There is nothing like a highly contagious pandemic to remind us how each of our lives is connected to our neighbors — and the rest of the world. That takes on a different form in our digital age, where tracing applications hold the potential of both protecting us from one another and invading our personal privacy in whole new ways.
Back in 2018, the European Union adopted landmark legislation to protect individual privacy online with the General Data Protection Regulation or GDPR. This new set of rules was designed to give online users more control over their personal data, by imposing a range of obligations to any organization operating in the EU and harsh penalties of several millions of euros for those failing to comply. It was aimed to shift the balance of power on personal privacy, from Big Tech back to you and me.
But two years later, the European Union has now admitted in an official report that is set to be published today that implementing the GDPR has proven to be more difficult than expected. The report highlights a lack of clarity of the rules when it comes to emerging technologies such as artificial intelligence and the Internet of Things, as well as discrepancies and confusion over how the rules are applied at individual country level. Small businesses with limited budgets are also struggling to comply with the regulations and its high costs.
Digital attacks on privacy are bound to continue — Photo: TNS/ZUMA
The pendulum on digital privacy protection is swinging in various directions, all around the world. And some other current examples in the world are more worrying than Google or Amazon knowing your buying habits: Moroccan journalist Omar Radi was recently targeted by sophisticated spyware made by an Israeli security firm. The Moroccan authorities used NSO's Pegasus software to access data on the journalist's cell phone — although the company had previously pledged to stop its products from being used in human rights abuses. It's only the latest sign of what Le Monde describes as a troubling "porosity" in Israel between the cyber units of the country's intelligence services and a burgeoning digital startup scene.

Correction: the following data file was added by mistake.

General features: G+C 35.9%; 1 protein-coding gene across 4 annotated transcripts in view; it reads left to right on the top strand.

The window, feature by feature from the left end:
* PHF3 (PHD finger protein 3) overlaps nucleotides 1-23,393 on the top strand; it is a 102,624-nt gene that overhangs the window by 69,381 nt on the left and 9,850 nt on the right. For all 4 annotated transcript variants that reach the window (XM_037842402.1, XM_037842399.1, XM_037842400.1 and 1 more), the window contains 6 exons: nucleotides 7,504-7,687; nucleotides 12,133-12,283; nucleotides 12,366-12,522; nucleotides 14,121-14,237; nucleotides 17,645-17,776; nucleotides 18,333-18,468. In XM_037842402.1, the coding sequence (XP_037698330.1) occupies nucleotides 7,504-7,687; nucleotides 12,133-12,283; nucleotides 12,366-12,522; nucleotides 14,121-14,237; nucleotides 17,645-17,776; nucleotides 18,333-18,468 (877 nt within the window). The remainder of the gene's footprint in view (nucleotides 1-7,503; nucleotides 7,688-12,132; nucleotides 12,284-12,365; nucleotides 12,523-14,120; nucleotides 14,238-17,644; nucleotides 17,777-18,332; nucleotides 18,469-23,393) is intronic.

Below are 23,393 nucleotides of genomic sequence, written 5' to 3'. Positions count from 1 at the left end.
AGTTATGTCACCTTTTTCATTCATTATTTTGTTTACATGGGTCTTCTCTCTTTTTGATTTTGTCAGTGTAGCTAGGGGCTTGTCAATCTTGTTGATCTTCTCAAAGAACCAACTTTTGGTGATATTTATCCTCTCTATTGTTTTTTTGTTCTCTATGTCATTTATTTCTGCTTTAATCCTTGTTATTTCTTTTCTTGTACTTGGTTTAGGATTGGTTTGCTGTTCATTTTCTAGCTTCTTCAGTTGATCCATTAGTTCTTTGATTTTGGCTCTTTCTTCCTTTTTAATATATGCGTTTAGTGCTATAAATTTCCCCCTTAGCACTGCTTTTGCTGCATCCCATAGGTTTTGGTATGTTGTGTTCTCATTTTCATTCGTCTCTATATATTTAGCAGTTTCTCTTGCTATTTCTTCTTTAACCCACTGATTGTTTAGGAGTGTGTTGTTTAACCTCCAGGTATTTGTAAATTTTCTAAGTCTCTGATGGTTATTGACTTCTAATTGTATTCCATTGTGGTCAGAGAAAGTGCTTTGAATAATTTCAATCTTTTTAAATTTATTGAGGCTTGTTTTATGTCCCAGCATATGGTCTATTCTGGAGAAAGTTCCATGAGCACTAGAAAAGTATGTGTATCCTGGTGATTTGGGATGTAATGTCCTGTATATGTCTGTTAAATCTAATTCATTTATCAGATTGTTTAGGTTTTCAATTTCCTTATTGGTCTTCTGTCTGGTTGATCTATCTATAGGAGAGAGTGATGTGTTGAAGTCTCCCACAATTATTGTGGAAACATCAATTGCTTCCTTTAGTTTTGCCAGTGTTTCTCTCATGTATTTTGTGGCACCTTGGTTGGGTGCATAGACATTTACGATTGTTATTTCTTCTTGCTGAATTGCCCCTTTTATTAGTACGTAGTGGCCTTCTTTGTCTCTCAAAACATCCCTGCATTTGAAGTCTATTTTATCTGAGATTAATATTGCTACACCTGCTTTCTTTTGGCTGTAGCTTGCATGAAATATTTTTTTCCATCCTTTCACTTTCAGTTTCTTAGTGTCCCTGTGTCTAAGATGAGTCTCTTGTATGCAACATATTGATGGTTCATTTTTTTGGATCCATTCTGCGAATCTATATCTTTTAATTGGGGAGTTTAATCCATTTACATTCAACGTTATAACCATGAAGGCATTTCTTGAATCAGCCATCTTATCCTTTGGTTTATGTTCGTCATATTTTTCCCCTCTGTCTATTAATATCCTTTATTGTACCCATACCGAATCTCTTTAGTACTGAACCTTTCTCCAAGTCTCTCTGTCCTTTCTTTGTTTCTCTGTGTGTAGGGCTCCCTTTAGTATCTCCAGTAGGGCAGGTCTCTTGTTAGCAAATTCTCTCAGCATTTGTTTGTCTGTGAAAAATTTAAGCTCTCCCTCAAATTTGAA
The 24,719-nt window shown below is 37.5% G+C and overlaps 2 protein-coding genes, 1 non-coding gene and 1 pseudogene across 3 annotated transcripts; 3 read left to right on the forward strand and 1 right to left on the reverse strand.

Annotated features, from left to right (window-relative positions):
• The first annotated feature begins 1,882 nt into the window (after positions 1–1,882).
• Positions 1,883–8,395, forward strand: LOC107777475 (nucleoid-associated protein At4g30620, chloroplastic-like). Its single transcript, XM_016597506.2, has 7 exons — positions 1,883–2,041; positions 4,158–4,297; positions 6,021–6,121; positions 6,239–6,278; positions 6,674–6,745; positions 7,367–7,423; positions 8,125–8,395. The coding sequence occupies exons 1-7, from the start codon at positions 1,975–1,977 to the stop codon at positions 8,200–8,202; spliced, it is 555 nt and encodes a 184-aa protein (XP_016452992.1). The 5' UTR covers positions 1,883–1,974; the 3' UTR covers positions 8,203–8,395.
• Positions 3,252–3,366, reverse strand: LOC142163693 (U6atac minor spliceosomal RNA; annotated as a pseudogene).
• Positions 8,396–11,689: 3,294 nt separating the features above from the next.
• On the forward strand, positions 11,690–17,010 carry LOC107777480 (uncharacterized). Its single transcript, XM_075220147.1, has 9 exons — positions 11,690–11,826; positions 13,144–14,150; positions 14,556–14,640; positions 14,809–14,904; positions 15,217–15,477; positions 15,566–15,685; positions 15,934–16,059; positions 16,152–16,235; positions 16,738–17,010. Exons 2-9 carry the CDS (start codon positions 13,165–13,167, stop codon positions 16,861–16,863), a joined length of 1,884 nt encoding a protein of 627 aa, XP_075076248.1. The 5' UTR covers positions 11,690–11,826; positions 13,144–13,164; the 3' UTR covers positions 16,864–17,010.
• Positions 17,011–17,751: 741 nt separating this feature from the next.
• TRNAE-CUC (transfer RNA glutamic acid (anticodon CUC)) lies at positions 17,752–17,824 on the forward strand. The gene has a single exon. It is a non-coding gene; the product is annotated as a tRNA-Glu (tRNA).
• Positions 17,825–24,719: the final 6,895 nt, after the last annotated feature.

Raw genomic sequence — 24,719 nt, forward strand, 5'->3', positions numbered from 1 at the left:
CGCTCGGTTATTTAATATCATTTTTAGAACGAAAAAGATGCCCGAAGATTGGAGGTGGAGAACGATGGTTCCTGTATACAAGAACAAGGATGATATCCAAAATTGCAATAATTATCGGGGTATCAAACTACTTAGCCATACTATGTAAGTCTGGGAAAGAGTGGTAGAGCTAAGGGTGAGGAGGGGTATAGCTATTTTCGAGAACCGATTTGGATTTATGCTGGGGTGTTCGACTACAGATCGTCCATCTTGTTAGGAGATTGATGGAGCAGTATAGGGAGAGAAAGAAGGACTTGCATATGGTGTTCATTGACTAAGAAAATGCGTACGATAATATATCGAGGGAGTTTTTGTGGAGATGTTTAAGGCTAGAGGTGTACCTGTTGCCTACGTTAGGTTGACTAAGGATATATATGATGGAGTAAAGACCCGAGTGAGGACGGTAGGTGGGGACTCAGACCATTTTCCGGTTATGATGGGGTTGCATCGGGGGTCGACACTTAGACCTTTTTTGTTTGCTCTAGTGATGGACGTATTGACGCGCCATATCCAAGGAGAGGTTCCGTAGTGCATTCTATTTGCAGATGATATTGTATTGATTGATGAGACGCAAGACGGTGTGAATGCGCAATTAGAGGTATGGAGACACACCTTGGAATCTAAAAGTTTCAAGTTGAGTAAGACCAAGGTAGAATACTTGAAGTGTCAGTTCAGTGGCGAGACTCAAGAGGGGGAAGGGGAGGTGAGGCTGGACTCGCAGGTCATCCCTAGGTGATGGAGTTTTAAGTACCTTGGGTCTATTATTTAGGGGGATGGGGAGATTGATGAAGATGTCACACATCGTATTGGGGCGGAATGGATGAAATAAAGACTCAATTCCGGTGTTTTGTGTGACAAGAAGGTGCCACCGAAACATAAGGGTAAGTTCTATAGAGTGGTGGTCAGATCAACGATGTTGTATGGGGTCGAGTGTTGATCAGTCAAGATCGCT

But now Israel's own COVID-19 tracking app has been at the heart of a controversy since it was launched in March. The government had approved the country's domestic security agency to use its counterterrorism surveillance measures to track virus patients. The order authorizing temporary use of the technology is set to expire in a few weeks and a parliamentary oversight committee is now asking the government to stop using the app. But as Israel is experiencing a second wave of infections, will the country really abandon this practice that it defended as a way to save lives?
Still, as we all know by now, most privacy invasions tend to be collateral damage in the quest to make money rather than save lives. A study conducted by the University of Texas at Dallas found that 72 mobile apps for kids out of 100 violated a federal law aimed at protecting children's online privacy. The researchers developed a tool with a 99% accuracy that identified games and apps with privacy risks and which made it easy to determine a child's identity and location.
Whether it's tracking your kid's whereabouts or hounding a journalist, digital attacks on privacy are bound to continue. GDPR, at best, was only ever going to be a deterrent, never a cure.